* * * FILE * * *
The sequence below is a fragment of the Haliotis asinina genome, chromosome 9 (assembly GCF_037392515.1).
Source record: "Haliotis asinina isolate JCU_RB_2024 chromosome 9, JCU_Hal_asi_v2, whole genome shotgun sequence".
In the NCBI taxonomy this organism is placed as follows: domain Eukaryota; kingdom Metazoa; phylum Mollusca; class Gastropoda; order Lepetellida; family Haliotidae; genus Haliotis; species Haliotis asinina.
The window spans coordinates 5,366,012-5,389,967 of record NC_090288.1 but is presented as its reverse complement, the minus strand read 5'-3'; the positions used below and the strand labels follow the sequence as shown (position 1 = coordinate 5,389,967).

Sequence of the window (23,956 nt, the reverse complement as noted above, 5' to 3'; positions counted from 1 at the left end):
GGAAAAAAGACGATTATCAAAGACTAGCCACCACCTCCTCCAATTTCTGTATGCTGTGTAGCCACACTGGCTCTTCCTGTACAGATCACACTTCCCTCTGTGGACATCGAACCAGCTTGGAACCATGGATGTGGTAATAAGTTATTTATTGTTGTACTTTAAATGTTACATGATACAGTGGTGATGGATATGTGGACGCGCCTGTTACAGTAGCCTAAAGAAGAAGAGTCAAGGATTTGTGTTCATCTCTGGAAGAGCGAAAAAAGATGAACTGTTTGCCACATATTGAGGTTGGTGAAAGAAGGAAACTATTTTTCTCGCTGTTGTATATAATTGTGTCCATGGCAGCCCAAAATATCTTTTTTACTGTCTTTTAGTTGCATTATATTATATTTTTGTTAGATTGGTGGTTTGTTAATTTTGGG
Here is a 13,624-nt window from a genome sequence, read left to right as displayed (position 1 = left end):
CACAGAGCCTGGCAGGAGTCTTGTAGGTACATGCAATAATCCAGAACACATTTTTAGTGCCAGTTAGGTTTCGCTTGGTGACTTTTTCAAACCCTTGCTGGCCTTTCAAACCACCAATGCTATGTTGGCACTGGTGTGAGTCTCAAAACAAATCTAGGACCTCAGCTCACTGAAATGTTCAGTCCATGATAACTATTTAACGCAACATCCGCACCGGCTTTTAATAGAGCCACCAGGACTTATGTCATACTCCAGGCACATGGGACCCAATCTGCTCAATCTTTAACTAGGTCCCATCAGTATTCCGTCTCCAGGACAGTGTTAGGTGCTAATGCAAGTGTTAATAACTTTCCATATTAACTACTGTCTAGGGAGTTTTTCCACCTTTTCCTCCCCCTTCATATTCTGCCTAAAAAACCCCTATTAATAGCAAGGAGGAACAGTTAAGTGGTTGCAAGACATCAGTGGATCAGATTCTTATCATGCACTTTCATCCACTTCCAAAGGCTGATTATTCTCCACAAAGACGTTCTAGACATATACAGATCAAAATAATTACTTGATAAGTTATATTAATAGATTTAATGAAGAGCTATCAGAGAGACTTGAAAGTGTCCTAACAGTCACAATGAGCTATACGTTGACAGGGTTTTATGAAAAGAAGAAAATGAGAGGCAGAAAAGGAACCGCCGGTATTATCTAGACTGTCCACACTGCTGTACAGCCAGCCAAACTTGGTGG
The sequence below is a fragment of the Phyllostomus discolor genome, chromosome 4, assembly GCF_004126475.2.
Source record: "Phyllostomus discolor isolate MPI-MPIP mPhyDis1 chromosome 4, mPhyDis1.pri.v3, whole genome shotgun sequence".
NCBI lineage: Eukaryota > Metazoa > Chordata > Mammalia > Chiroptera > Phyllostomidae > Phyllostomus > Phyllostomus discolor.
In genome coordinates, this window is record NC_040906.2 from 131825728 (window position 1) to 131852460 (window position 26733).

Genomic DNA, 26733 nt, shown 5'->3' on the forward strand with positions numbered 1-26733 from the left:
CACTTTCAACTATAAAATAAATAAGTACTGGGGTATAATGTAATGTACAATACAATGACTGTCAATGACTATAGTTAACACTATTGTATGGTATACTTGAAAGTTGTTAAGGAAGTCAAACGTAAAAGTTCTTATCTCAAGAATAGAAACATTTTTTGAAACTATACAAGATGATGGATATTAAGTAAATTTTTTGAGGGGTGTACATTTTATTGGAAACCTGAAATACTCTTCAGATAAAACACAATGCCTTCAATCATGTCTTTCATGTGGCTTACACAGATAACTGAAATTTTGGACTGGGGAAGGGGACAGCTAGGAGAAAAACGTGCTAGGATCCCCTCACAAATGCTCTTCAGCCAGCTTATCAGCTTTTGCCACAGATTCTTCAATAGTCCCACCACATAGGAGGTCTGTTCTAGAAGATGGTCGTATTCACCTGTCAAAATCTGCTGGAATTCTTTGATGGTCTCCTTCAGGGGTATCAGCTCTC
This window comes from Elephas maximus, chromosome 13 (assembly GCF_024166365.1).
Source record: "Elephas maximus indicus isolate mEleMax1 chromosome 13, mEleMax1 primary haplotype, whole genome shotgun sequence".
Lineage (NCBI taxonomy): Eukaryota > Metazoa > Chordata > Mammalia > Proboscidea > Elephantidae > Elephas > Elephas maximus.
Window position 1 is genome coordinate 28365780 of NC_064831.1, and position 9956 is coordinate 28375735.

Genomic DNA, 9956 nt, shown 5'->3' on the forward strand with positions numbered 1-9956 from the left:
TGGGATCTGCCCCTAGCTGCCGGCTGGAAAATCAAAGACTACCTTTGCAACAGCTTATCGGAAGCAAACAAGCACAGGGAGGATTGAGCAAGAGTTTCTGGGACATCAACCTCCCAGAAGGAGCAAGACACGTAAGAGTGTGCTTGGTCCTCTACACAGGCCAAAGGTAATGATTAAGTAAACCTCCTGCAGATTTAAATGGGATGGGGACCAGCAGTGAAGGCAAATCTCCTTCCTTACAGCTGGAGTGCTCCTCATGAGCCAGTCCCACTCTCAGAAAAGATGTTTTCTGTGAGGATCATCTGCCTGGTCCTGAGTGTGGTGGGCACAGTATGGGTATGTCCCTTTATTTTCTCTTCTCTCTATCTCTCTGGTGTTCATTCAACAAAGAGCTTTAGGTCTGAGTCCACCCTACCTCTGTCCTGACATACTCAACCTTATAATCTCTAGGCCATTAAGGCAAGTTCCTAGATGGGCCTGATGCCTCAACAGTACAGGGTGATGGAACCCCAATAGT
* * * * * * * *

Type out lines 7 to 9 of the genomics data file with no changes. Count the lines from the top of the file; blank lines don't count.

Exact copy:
Here is a 13,624-nt window from a genome sequence, read left to right as displayed (position 1 = left end):
CACAGAGCCTGGCAGGAGTCTTGTAGGTACATGCAATAATCCAGAACACATTTTTAGTGCCAGTTAGGTTTCGCTTGGTGACTTTTTCAAACCCTTGCTGGCCTTTCAAACCACCAATGCTATGTTGGCACTGGTGTGAGTCTCAAAACAAATCTAGGACCTCAGCTCACTGAAATGTTCAGTCCATGATAACTATTTAACGCAACATCCGCACCGGCTTTTAATAGAGCCACCAGGACTTATGTCATACTCCAGGCACATGGGACCCAATCTGCTCAATCTTTAACTAGGTCCCATCAGTATTCCGTCTCCAGGACAGTGTTAGGTGCTAATGCAAGTGTTAATAACTTTCCATATTAACTACTGTCTAGGGAGTTTTTCCACCTTTTCCTCCCCCTTCATATTCTGCCTAAAAAACCCCTATTAATAGCAAGGAGGAACAGTTAAGTGGTTGCAAGACATCAGTGGATCAGATTCTTATCATGCACTTTCATCCACTTCCAAAGGCTGATTATTCTCCACAAAGACGTTCTAGACATATACAGATCAAAATAATTACTTGATAAGTTATATTAATAGATTTAATGAAGAGCTATCAGAGAGACTTGAAAGTGTCCTAACAGTCACAATGAGCTATACGTTGACAGGGTTTTATGAAAAGAAGAAAATGAGAGGCAGAAAAGGAACCGCCGGTATTATCTAGACTGTCCACACTGCTGTACAGCCAGCCAAACTTGGTGG
The sequence below is a fragment of the Phyllostomus discolor genome, chromosome 4, assembly GCF_004126475.2.